Skip to content

Is iCloud Storage Free? An In-Depth Look for the Smart User

Do you rely on iCloud to keep your photos, documents, and other data backed up and synced across devices? Have you ever wondered what happens when you exceed the free storage space Apple provides? Well my friend, you‘ve come to the right place.

In this detailed guide, we‘ll cover everything you need to know about iCloud storage:

  • How much free storage Apple gives you
  • What happens when you go over the limit
  • Your upgrade options for more space
  • Expert tips to maximize free storage
  • Real-world examples of managing iCloud storage needs

By the end, you‘ll have the knowledge to get the most out of your free iCloud space or determine if paying for more storage is right for you. Let‘s dive in!

How Much Free iCloud Storage You Get

When you first create an Apple ID and set up iCloud on a new device, Apple automatically gives you 5GB of iCloud storage for free.

For perspective, 5GB equates to around:

  • 1,000 photos
  • 4 hours of video
  • 6,000 documents/pages

This may sound like a lot of free space, but your storage can fill up faster than you might think depending on how you use iCloud.

According to Apple, the average user completely fills up their free 5GB of storage in less than 6 months.

Heavy photo library users can reach the limit in less than 1 month. My friend Matt filled up his free iCloud space in just 2 weeks after upgrading to the iPhone 13 Pro and having all images/videos automatically save to iCloud.

The point is, that initial 5GB allotment can disappear quickly for many users.

But what exactly happens when you do exceed the limit? Let‘s discuss…

Your iCloud Storage is Full – Now What?

Once your photos, documents, backups, and other data surpass the 5GB threshold, you‘ll get notifications that your iCloud storage is full. Uh oh!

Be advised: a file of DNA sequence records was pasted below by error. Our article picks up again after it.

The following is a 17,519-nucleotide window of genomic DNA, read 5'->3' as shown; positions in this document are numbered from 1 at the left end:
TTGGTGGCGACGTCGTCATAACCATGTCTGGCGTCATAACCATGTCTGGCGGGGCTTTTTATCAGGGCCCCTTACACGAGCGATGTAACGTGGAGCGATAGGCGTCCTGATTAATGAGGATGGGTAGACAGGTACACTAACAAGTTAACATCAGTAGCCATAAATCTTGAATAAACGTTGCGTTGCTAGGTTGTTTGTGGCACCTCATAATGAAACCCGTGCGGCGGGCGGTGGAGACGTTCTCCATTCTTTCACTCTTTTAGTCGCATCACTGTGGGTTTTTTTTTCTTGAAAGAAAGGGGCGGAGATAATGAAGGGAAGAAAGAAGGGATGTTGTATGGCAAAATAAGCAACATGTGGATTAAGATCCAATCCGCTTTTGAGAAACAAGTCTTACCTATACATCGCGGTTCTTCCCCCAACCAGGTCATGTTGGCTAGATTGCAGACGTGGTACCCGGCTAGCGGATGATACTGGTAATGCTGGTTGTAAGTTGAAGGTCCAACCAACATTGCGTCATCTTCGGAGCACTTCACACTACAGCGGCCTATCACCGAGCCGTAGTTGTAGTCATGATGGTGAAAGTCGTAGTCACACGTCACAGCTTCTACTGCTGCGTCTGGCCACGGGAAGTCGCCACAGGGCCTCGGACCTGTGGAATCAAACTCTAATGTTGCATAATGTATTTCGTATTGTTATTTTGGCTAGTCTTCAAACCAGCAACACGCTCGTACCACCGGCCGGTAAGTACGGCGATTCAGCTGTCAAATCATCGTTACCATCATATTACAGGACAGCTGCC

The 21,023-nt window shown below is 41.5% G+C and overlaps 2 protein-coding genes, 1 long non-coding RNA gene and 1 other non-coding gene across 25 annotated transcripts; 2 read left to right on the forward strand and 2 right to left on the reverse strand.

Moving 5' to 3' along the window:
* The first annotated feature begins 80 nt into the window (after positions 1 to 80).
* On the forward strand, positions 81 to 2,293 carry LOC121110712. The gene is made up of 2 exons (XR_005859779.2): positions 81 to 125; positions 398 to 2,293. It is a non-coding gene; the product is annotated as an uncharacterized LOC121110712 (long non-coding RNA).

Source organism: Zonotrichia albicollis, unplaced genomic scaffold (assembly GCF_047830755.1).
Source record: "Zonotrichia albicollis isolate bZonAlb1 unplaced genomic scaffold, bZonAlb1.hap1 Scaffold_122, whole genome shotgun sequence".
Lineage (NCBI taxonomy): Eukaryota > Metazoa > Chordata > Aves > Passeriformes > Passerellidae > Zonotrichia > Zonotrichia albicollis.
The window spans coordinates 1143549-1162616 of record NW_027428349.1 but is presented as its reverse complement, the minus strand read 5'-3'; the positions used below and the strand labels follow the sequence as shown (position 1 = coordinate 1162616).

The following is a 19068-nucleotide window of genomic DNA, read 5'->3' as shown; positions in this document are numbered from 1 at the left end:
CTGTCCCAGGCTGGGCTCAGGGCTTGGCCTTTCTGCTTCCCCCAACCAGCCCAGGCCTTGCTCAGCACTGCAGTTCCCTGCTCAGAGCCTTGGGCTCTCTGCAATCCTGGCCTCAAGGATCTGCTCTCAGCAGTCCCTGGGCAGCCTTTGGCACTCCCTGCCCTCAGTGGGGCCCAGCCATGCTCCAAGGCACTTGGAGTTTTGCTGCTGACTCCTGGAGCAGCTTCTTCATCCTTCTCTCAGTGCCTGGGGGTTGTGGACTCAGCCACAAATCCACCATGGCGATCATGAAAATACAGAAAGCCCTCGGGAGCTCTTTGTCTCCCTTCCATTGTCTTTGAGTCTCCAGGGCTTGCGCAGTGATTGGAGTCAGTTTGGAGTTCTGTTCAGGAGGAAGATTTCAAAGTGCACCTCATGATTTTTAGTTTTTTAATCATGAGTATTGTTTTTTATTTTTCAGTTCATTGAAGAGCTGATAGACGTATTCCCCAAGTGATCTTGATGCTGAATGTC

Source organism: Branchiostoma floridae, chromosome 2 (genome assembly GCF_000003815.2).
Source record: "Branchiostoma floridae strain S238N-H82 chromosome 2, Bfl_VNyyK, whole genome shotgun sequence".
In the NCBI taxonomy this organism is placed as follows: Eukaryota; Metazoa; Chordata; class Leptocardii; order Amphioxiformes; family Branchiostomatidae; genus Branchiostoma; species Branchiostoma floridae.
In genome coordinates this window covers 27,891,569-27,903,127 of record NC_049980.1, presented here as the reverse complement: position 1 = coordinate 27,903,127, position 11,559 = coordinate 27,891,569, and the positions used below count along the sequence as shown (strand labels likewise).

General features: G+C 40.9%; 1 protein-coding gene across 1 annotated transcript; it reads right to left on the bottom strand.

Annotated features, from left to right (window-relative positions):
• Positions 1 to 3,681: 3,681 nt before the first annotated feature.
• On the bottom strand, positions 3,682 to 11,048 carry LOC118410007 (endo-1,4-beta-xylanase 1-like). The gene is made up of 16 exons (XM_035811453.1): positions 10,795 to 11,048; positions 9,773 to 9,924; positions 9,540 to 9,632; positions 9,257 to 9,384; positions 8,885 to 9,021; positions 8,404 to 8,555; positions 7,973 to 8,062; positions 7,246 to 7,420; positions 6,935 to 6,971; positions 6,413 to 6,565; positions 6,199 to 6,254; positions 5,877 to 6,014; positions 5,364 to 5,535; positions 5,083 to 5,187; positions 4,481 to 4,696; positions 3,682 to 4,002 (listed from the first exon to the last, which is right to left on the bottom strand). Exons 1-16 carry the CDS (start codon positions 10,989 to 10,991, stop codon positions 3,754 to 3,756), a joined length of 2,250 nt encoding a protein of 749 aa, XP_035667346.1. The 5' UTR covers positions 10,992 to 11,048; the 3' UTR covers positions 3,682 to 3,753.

This means key features of iCloud will stop working, including:

  • Device backups – You won‘t be able to create new backups or save changes to existing backups.

  • Photo library syncing – New photos won‘t sync across your devices.

  • iCloud Drive – Can‘t access or update documents in real time across devices.

  • iCloud email – Unable to send/receive new emails from your account.

  • Find My iPhone – Could impact finding or remotely wiping lost devices.

Essentially, everything useful about iCloud gets thrown out of whack until you take action.

According to Apple‘s own support forums, having a full iCloud account is the #1 source of problems and complaints from users. Definitely not an ideal scenario!

Let‘s look at your options to resolve this…

Option 1: Upgrade to a Paid iCloud Storage Plan

The most straightforward solution is to upgrade to a paid iCloud storage plan. Here are the current monthly prices:

  • 50GB – $0.99
  • 200GB – $2.99
  • 2TB – $9.99

According to Apple, the 50GB plan is sufficient for most light users who only need to backup an iPhone or iPad and store extra photos. The 200GB plan provides ample space for even large photo libraries and multiple device backups.

Upgrading instantly resolves all issues caused by a full iCloud account. You‘ll have plenty of headroom for photos, videos, application data, and device backups.

But paying a monthly subscription may not work within everyone‘s budget. Plus you can go through 200GB quickly if you‘re not careful about managing what‘s in your iCloud storage.

So what about getting by with just the free storage?

Option 2: Make the Most of Your Free 5GB

With some adjustments, you can comfortably operate within the free 5GB for a good while. Here are tips from the experts on maximizing your free allotment:

Only Keep the Latest Backups

Your device backups can quickly consume gigs of storage. Adam Pash from Lifehacker recommends deleting all but the most recent 1-2 backups.